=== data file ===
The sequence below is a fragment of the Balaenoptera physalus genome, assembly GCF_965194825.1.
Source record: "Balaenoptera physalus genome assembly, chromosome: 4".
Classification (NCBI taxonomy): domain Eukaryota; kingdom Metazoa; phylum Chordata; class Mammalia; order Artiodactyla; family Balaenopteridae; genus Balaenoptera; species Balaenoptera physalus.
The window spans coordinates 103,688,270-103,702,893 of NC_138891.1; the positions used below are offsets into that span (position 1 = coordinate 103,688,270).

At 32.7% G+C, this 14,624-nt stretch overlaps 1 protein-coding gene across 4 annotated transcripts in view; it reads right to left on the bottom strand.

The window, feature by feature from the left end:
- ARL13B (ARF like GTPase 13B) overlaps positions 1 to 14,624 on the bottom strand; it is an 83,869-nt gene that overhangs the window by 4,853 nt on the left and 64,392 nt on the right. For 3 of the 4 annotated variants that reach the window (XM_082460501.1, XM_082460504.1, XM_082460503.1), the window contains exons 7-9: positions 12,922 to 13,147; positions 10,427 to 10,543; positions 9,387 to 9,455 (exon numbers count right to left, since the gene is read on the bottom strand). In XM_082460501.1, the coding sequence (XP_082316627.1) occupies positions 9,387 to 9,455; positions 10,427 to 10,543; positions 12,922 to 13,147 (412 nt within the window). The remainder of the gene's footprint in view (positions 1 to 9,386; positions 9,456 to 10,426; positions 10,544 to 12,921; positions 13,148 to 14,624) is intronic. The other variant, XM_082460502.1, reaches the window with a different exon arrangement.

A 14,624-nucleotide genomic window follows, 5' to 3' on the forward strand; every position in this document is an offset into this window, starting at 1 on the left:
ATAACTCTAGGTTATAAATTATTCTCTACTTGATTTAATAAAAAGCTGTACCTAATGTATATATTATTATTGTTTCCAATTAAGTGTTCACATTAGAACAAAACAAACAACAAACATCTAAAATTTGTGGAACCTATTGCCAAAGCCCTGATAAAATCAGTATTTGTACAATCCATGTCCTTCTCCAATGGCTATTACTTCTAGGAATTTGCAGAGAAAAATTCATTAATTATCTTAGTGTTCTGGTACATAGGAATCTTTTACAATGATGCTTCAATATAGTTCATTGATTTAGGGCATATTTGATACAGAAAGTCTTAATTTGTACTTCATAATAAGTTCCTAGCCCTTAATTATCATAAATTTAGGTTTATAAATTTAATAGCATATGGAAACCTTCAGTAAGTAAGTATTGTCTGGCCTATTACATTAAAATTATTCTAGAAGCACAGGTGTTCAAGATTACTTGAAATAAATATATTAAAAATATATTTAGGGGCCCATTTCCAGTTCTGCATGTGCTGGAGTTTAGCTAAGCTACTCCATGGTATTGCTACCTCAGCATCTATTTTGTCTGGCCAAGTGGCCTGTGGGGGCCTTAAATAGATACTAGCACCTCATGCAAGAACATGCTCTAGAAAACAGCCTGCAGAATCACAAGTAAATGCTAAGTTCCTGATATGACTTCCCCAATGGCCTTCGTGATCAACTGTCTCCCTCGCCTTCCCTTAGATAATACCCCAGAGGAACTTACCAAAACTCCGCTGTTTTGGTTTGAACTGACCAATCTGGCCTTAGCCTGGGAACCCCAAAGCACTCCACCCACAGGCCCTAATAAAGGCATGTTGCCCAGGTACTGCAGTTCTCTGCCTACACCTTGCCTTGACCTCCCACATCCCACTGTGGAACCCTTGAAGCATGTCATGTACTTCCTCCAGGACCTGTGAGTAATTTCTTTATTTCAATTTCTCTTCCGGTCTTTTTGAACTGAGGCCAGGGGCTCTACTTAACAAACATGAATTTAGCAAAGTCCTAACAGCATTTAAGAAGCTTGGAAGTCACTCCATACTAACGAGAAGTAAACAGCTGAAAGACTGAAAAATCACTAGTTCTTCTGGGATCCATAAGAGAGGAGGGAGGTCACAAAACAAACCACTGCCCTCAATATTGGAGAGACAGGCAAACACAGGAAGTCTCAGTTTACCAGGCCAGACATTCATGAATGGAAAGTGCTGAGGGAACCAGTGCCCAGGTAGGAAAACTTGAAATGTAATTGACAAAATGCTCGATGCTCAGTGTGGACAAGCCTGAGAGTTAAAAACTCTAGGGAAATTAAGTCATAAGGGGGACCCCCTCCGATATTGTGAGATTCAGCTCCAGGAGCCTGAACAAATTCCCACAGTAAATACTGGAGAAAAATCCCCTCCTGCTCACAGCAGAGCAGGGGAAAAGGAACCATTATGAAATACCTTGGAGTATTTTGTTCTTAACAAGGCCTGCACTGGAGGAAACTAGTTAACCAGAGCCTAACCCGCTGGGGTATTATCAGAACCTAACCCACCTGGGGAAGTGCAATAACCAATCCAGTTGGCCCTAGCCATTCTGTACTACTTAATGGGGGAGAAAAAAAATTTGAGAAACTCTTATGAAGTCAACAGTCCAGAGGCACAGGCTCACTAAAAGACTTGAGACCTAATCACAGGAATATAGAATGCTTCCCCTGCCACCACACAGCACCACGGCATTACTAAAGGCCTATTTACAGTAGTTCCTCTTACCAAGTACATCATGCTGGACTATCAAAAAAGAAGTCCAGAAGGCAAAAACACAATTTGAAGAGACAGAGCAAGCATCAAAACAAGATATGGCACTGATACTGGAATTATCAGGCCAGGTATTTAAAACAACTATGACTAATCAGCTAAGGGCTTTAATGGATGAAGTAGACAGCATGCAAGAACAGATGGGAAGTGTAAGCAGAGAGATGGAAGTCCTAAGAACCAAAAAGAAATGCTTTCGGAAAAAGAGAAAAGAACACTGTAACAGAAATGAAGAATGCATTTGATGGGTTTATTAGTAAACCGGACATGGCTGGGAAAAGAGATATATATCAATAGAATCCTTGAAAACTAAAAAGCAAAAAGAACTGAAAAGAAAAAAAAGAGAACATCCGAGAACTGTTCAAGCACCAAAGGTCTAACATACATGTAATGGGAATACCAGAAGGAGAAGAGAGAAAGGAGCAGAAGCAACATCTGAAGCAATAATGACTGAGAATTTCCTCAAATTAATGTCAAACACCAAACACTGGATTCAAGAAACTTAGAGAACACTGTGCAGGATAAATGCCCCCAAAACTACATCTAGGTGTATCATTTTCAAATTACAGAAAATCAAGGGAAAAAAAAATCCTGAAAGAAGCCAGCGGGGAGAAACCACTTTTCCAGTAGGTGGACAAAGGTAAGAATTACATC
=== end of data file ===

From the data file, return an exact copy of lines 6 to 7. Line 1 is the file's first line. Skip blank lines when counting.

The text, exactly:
The window, feature by feature from the left end:
- ARL13B (ARF like GTPase 13B) overlaps positions 1 to 14,624 on the bottom strand; it is an 83,869-nt gene that overhangs the window by 4,853 nt on the left and 64,392 nt on the right. For 3 of the 4 annotated variants that reach the window (XM_082460501.1, XM_082460504.1, XM_082460503.1), the window contains exons 7-9: positions 12,922 to 13,147; positions 10,427 to 10,543; positions 9,387 to 9,455 (exon numbers count right to left, since the gene is read on the bottom strand). In XM_082460501.1, the coding sequence (XP_082316627.1) occupies positions 9,387 to 9,455; positions 10,427 to 10,543; positions 12,922 to 13,147 (412 nt within the window). The remainder of the gene's footprint in view (positions 1 to 9,386; positions 9,456 to 10,426; positions 10,544 to 12,921; positions 13,148 to 14,624) is intronic. The other variant, XM_082460502.1, reaches the window with a different exon arrangement.